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Last click doesn't win: SEM, SEO & much more..
Last click doesn't win: SEM, SEO & much more..
By: Ronny Raichura

We are just 3 days from ad:tech New Delhi 2012 which will have the Master Class Workshop for the first time and will have leading speakers from Google, Communicate 2, etc. Here is a part of what Ronny Raichura of Communicate 2 shall be discussing thread bare at the sessions.

There are no exact statistics on how many advertisers still adopt only the traditional last click methodology of attributing conversions and revenue but considering my own experience, far too much credit is still being given to the final keyword in the users conversion path. In this article I will just consider the impact of changing attribution on solely SEM conversion paths but also touch on how it can benefit on a cross channel level too.

Why not last click for SEM?

Last click attribution just means that if a user searches and clicks across multiple keywords on search, across the length of the set cookie window, only the last click before the final conversion will be attributed the conversion and corresponding revenue. For example take the following scenario assuming a 30 day cookie window:

  1. User searches for “ blu ray dvds” on Google, clicks on an ad from Flipkart.com and browses the thriller section of the site but chooses not to buy
  2. 10 days later the same user searches on another keyword “inception on blu ray” on Yahoo! this time and again clicks the Flipkart.com ad, goes to the page for Inception but again chooses not to buy
  3. Another 10 days later the user searches for “Flipkart” on Google, clicks on the ad for Flipkart.com and buys the Inception DVD for INR 1500.

With a last click attribution, all reports would show that the keyword “Flipkart” drove 1 sale with a revenue of INR 1500 with zero conversions and revenue for the assisting keywords. We could theorize that if the ad was not present on the first two searches that the user would have gone to another outlet to find their DVD of choice.

Thus, not attributing any part of the conversion or revenue to the first two keywords will inevitably lead to inefficiencies in decision making with regards to which keywords to up weight bids and allocate budget to. A common user path is similar to the one above, with users searching on broad generic terms such as “blu ray dvds” for research and then converting at a later time on the company’s brand keyword, in this case “Flipkart”. As the broad generic keywords are relatively more expensive compared to brand terms, looking at data on a last click basis you would think to, perhaps incorrectly, to reduce visibility on these terms.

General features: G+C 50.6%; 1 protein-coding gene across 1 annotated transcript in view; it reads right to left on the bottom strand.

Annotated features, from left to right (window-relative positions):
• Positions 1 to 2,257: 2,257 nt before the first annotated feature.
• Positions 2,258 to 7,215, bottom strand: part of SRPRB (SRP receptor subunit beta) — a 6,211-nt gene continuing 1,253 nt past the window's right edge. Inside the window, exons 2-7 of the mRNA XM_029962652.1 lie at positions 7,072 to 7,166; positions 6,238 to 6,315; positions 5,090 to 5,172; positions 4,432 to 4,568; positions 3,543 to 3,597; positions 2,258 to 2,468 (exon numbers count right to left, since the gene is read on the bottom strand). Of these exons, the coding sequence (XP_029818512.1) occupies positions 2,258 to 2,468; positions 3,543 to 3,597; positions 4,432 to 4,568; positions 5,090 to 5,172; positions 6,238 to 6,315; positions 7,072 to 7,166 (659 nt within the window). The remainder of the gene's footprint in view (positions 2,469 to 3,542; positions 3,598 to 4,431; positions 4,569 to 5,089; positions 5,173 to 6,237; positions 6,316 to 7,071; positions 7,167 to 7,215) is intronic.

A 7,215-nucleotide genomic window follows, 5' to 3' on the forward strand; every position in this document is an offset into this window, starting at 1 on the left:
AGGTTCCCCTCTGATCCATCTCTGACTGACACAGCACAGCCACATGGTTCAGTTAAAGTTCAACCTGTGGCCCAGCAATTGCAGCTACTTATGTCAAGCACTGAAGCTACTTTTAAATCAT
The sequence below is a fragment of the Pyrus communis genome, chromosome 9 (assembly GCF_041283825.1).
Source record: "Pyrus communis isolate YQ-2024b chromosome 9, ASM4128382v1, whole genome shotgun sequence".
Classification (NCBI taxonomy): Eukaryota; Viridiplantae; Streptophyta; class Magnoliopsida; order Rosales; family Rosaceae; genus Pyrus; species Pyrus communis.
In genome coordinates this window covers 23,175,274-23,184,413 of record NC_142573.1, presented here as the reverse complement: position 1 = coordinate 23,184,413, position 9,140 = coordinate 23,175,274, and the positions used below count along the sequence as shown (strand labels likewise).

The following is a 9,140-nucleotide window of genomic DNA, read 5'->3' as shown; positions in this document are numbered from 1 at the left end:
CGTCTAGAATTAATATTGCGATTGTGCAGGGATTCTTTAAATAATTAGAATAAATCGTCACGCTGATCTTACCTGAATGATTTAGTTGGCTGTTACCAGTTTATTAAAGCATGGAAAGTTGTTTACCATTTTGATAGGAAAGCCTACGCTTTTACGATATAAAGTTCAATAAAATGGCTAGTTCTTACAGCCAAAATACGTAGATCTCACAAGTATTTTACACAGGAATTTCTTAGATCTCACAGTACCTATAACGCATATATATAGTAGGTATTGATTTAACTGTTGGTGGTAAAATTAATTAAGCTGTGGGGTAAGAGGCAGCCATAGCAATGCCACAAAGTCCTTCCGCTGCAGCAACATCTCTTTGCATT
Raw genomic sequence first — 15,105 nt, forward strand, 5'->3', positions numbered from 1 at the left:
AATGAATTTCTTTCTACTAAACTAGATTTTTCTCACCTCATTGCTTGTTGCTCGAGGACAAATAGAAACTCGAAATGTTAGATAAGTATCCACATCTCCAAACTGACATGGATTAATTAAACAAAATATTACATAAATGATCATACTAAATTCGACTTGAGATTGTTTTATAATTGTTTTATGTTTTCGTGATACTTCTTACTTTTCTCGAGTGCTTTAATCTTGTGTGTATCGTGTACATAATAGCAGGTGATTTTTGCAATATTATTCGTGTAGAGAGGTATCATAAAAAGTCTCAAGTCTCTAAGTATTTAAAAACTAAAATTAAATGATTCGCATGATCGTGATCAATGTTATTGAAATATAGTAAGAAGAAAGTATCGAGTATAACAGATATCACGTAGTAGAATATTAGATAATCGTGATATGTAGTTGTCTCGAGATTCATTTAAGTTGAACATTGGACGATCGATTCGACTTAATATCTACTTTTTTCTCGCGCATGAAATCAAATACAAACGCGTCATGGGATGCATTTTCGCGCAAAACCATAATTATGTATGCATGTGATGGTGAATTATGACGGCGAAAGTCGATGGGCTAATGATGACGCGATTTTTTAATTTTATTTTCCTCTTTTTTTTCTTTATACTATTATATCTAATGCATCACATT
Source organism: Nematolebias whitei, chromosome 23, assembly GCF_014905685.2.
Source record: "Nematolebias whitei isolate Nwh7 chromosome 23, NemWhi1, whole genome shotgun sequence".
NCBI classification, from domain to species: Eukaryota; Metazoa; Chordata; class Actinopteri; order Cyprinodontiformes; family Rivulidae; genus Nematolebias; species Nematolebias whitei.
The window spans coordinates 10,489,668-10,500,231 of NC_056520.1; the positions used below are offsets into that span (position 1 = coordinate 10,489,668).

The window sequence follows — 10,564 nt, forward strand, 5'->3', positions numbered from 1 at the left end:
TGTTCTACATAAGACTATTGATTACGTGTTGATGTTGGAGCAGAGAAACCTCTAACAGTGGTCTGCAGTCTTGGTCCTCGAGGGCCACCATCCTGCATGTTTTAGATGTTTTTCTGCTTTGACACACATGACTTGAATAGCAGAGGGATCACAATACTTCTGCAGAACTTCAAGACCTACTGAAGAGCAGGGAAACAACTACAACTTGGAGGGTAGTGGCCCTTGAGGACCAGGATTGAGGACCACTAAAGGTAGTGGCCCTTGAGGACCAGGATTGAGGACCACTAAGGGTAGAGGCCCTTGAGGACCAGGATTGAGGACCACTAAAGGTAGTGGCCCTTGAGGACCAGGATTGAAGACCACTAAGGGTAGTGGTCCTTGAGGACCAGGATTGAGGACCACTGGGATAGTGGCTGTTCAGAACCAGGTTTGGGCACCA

Further to that, note the part that Yahoo! plays in this conversion, it is the engine that the second click occurs on. Again, on the face of it with a last click attribution, the channel Yahoo! has contributed zero conversion and revenue and performance looks poor, but again without the ad being visible on the second search the final sale may not have happened at all. As a result, Yahoo as research channel may be vital to maximizing conversions and revenue on Google.

If not last click, then what attribution to use?

The answer to this question completely depends on your industry, your own existing path to conversion data and in some cases personal preference. Technologies such as campaign automation tool Kenshoo will allow for a set of default and custom attribution models of which some are below: